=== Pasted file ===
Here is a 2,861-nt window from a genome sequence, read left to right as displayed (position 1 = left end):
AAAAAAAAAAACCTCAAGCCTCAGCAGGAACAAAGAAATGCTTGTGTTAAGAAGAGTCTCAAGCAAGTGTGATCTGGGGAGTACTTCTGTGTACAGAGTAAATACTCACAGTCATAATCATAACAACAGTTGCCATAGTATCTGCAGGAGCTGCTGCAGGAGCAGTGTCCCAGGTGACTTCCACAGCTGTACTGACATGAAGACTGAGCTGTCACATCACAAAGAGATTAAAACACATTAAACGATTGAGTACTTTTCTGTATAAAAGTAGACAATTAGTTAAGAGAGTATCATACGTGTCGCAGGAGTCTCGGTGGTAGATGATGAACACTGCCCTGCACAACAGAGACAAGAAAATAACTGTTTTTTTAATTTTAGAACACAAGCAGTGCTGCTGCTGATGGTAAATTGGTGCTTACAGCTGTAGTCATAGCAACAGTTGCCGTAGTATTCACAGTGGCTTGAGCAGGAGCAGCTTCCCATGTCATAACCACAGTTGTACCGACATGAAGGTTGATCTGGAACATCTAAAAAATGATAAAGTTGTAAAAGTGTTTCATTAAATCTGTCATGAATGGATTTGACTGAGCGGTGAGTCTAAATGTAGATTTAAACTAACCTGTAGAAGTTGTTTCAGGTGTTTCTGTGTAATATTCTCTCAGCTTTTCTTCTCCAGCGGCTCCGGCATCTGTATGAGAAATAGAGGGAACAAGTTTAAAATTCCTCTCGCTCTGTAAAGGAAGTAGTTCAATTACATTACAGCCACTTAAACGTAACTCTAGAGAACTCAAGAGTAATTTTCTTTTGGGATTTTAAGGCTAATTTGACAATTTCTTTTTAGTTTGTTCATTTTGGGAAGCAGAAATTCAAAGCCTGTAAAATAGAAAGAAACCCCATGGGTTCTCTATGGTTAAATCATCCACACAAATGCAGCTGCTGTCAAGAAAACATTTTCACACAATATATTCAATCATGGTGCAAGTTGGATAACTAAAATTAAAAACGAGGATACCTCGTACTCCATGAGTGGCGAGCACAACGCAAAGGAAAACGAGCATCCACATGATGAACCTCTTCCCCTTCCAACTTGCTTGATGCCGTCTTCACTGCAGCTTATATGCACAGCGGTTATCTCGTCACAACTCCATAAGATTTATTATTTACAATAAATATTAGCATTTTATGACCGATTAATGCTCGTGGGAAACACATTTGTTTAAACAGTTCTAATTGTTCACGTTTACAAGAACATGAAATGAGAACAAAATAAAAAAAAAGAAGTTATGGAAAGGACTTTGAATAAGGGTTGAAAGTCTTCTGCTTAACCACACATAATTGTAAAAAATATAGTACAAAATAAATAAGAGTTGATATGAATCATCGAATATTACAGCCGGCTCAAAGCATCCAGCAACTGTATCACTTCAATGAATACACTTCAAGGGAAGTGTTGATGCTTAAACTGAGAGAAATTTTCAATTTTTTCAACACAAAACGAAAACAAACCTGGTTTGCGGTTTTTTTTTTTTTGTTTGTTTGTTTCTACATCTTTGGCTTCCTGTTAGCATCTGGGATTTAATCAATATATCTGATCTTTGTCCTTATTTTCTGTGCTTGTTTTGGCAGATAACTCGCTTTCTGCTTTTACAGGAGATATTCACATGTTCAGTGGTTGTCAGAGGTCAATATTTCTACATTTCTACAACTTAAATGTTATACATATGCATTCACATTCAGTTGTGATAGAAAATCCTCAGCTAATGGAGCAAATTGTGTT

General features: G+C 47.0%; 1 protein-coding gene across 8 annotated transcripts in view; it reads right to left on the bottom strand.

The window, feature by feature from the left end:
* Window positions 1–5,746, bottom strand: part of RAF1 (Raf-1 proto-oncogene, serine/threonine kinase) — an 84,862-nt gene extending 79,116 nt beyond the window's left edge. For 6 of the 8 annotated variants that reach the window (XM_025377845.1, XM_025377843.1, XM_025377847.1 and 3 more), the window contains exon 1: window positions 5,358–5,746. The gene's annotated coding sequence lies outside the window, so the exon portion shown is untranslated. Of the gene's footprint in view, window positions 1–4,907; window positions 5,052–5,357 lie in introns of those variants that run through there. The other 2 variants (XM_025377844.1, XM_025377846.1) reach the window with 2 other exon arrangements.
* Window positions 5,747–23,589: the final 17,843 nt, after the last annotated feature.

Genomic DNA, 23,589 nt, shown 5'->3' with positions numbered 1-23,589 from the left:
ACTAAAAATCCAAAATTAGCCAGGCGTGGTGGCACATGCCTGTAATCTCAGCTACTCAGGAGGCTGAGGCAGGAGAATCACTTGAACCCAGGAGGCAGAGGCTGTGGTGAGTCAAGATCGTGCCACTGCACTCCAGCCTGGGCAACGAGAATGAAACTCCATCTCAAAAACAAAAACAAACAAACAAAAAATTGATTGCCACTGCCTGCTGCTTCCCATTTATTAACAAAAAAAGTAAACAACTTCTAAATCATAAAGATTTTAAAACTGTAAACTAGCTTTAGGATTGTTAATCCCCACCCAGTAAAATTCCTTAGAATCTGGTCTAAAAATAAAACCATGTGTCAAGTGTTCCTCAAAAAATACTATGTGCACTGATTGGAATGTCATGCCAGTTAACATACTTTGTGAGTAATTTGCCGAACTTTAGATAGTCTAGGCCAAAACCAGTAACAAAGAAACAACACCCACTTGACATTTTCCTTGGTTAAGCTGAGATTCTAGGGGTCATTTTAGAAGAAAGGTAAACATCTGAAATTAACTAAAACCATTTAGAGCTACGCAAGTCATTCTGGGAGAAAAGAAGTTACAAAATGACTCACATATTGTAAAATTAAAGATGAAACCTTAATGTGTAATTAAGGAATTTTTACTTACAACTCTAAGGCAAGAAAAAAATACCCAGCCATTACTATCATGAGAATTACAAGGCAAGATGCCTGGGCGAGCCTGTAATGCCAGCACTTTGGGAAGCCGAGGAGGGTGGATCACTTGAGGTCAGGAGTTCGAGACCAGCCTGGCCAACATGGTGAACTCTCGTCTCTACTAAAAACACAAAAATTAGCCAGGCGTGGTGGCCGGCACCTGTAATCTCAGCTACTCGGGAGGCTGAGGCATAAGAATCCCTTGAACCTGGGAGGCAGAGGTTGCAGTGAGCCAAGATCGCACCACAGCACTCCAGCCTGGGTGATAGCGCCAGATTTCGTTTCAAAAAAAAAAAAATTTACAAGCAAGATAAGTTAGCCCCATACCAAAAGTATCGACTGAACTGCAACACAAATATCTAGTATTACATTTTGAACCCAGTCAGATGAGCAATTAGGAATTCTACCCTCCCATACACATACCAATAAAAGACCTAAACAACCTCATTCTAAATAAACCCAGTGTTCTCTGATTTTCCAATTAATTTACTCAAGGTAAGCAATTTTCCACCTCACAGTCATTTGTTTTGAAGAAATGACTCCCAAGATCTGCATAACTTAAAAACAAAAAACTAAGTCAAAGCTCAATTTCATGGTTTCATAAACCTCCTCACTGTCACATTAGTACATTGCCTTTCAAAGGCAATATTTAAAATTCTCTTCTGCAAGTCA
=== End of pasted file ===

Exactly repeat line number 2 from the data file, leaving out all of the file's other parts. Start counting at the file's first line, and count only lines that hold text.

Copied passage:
AAAAAAAAAAACCTCAAGCCTCAGCAGGAACAAAGAAATGCTTGTGTTAAGAAGAGTCTCAAGCAAGTGTGATCTGGGGAGTACTTCTGTGTACAGAGTAAATACTCACAGTCATAATCATAACAACAGTTGCCATAGTATCTGCAGGAGCTGCTGCAGGAGCAGTGTCCCAGGTGACTTCCACAGCTGTACTGACATGAAGACTGAGCTGTCACATCACAAAGAGATTAAAACACATTAAACGATTGAGTACTTTTCTGTATAAAAGTAGACAATTAGTTAAGAGAGTATCATACGTGTCGCAGGAGTCTCGGTGGTAGATGATGAACACTGCCCTGCACAACAGAGACAAGAAAATAACTGTTTTTTTAATTTTAGAACACAAGCAGTGCTGCTGCTGATGGTAAATTGGTGCTTACAGCTGTAGTCATAGCAACAGTTGCCGTAGTATTCACAGTGGCTTGAGCAGGAGCAGCTTCCCATGTCATAACCACAGTTGTACCGACATGAAGGTTGATCTGGAACATCTAAAAAATGATAAAGTTGTAAAAGTGTTTCATTAAATCTGTCATGAATGGATTTGACTGAGCGGTGAGTCTAAATGTAGATTTAAACTAACCTGTAGAAGTTGTTTCAGGTGTTTCTGTGTAATATTCTCTCAGCTTTTCTTCTCCAGCGGCTCCGGCATCTGTATGAGAAATAGAGGGAACAAGTTTAAAATTCCTCTCGCTCTGTAAAGGAAGTAGTTCAATTACATTACAGCCACTTAAACGTAACTCTAGAGAACTCAAGAGTAATTTTCTTTTGGGATTTTAAGGCTAATTTGACAATTTCTTTTTAGTTTGTTCATTTTGGGAAGCAGAAATTCAAAGCCTGTAAAATAGAAAGAAACCCCATGGGTTCTCTATGGTTAAATCATCCACACAAATGCAGCTGCTGTCAAGAAAACATTTTCACACAATATATTCAATCATGGTGCAAGTTGGATAACTAAAATTAAAAACGAGGATACCTCGTACTCCATGAGTGGCGAGCACAACGCAAAGGAAAACGAGCATCCACATGATGAACCTCTTCCCCTTCCAACTTGCTTGATGCCGTCTTCACTGCAGCTTATATGCACAGCGGTTATCTCGTCACAACTCCATAAGATTTATTATTTACAATAAATATTAGCATTTTATGACCGATTAATGCTCGTGGGAAACACATTTGTTTAAACAGTTCTAATTGTTCACGTTTACAAGAACATGAAATGAGAACAAAATAAAAAAAAAGAAGTTATGGAAAGGACTTTGAATAAGGGTTGAAAGTCTTCTGCTTAACCACACATAATTGTAAAAAATATAGTACAAAATAAATAAGAGTTGATATGAATCATCGAATATTACAGCCGGCTCAAAGCATCCAGCAACTGTATCACTTCAATGAATACACTTCAAGGGAAGTGTTGATGCTTAAACTGAGAGAAATTTTCAATTTTTTCAACACAAAACGAAAACAAACCTGGTTTGCGGTTTTTTTTTTTTTGTTTGTTTGTTTCTACATCTTTGGCTTCCTGTTAGCATCTGGGATTTAATCAATATATCTGATCTTTGTCCTTATTTTCTGTGCTTGTTTTGGCAGATAACTCGCTTTCTGCTTTTACAGGAGATATTCACATGTTCAGTGGTTGTCAGAGGTCAATATTTCTACATTTCTACAACTTAAATGTTATACATATGCATTCACATTCAGTTGTGATAGAAAATCCTCAGCTAATGGAGCAAATTGTGTT